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Given a temperature profile and vertical distribution of gaseous constituents in a clear atmosphere, one can derive the radiance if the spectroscopic properties of the gas are also known. For monochromatic radiation, the differential transmissivity through the atmosphere is determined by
|=||atmospheric transmission from to p;|
|=||absorption of atmospheric constituent x, m kg ;|
|g||=||gravitational acceleration, m s;|
|=||mixing ratio of constituent x, g kg; and|
|p||=||pressure at given level, hPa.|
Atmospheric pressure units are often expressed in mb, and are equivalent to hPa.
The general radiative transfer equation (RTE) for downwelling spectral radiance in a clear atmosphere is described by the relation
represents the Planck radiance, mW (m sr cm);
is the differential transmission over the pressure layers;
|=||AERI measured downwelling column radiance,|
|mW (m sr cm ) ;|
|T(p)||=||temperature at pressure level p, K;|
|h||=||Planck's constant, J s;|
|c||=||speed of light, m s ;|
|k||=||Boltzmann's constant, J K ;|
and the integral limits, and 0, specify surface layer and top of atmosphere, respectively.
The radiance is often described in terms of a temperature because it removes the spectral dependence, normalizing the data with respect to the Planck curve. This `effective temperature' is referred to as the brightness temperature, , and is the solution of Equation 3 for T(p), in terms of the measured radiance,
where the measured downwelling column radiance, , has been substituted for the Planck radiance, .
Equation 4 will yield small errors when used for a spectral bandpass rather than a single wavenumber; where the bandpass would be represented by the mean wavenumber, . A correction, based on a least-squares fit of the measured radiance in a given bandpass over a typical temperature domain, can be applied to Equation 4, such that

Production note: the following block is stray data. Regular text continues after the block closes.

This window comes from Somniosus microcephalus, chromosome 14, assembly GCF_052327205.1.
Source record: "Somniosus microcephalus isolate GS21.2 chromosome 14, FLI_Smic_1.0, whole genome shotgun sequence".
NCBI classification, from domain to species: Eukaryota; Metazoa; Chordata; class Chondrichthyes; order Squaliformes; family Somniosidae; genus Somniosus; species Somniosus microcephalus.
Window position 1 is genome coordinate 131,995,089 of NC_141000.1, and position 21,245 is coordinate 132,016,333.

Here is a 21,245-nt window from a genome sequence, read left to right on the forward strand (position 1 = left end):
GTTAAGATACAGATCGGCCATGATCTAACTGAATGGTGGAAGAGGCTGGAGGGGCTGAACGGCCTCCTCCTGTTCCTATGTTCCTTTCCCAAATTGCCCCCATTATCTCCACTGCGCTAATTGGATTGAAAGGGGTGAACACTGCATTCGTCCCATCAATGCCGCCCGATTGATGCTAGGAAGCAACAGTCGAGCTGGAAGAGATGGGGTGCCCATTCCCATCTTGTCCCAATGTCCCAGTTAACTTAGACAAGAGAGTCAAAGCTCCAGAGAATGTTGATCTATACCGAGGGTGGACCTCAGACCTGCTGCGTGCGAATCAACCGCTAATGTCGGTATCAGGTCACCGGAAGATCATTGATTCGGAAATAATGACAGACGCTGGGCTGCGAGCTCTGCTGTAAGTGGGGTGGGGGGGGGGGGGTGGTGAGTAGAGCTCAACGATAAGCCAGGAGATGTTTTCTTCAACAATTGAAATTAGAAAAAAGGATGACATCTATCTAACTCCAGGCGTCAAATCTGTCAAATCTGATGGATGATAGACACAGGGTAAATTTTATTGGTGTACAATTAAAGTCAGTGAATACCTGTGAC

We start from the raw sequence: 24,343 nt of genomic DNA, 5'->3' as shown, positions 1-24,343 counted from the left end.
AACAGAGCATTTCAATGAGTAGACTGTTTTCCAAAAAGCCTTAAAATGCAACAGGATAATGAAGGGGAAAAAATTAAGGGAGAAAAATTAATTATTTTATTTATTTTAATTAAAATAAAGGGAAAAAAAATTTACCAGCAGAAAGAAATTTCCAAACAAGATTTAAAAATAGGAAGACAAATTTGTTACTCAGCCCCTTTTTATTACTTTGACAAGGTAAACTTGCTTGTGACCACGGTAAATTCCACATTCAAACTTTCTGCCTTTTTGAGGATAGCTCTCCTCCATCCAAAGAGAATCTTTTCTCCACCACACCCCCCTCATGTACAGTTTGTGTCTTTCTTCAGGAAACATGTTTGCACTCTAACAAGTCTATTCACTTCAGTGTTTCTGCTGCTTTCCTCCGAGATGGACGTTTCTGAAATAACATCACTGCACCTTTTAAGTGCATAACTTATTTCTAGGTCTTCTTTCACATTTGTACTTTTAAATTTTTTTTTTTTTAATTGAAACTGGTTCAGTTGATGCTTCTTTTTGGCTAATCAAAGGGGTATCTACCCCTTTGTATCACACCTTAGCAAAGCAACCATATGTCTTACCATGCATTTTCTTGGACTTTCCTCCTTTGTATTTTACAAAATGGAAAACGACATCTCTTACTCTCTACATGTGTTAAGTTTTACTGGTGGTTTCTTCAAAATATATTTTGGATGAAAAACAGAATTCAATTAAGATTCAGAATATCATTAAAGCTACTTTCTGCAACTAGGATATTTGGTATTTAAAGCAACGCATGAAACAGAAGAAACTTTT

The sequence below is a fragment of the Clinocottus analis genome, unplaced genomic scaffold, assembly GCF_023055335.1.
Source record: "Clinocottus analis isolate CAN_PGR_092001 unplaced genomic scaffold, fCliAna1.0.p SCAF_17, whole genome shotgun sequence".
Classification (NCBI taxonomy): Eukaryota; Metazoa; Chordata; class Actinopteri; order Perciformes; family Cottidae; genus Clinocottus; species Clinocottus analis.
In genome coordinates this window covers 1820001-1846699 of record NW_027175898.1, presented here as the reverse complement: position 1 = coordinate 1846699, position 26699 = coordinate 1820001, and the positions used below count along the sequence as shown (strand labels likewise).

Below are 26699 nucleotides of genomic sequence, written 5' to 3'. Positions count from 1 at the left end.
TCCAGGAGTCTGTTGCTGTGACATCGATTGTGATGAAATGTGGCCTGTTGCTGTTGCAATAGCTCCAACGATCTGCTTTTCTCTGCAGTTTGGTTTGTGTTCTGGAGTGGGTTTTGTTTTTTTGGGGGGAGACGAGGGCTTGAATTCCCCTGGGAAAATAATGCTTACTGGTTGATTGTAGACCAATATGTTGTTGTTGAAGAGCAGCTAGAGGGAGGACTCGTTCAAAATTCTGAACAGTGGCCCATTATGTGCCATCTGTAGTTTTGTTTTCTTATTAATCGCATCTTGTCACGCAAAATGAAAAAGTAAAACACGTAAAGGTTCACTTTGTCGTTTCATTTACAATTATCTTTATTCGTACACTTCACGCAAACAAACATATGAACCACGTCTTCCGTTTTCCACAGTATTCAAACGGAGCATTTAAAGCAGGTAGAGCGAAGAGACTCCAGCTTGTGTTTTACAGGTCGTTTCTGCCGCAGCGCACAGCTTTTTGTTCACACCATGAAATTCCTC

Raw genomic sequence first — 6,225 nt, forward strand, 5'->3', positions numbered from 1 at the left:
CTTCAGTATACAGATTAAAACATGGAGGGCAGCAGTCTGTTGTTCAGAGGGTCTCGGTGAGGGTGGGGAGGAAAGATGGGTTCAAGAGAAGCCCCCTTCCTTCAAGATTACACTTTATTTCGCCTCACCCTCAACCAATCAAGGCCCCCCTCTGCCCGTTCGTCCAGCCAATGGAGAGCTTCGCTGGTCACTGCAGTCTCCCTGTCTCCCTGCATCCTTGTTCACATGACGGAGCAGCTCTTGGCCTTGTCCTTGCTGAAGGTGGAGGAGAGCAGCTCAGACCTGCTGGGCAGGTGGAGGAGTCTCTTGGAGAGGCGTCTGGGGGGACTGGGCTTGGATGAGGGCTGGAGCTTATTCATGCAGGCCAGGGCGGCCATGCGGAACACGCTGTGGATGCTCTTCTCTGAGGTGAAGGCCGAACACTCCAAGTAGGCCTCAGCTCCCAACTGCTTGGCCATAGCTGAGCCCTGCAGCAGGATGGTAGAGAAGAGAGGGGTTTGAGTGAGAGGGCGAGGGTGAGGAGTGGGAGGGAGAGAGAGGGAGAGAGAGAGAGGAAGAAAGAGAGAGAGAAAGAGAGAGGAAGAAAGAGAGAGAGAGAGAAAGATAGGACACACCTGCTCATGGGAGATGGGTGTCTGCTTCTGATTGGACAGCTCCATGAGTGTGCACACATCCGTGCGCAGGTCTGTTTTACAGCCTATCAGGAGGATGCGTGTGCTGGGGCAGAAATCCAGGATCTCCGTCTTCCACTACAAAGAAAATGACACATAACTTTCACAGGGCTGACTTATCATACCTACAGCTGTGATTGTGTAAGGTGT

where a and b are the least-squares fit y-intercept and slope, respectively. Appendix B summarizes this approach and illustrates the associated errors.
Additional absorption and radiative feedback must be accounted for if a cloud is introduced to the atmosphere. When this occurs, the atmosphere can be partitioned into layers: clear sky below the cloud, cloud layer, and clear sky above the cloud; assuming a single cloud layer. Equation 2, the clear sky RTE, would be adjusted as
|=||cloud transmissivity, from cloud base to p;|
|=||angular integrated cloud reflectivity;|
|=||cloud base pressure, hPa; and|
|=||cloud top pressure, hPa.|
The first three terms of Equation 6 are an expansion of Equation 2, whereas the last term accounts for the reflection of upwelling terrestrial and atmospheric radiation from below the cloud. A cloud particle size distribution outside the 50 m radius reflectance parameterization yields a very small (see Appendix D) change in the radiance. This accounts for the approximation in Equation 6.
The following sections discuss the individual terms of the cloudy RTE, where: an atmospheric transmission model is used to calculate the clear sky values; an evaluation of cloud optical properties will lead to a cloud reflectivity term; and the RTE can be inverted to derive an optical depth for the cloud. The final section describes a technique to determine an estimate of the optical depth using the 9.6 m ozone band.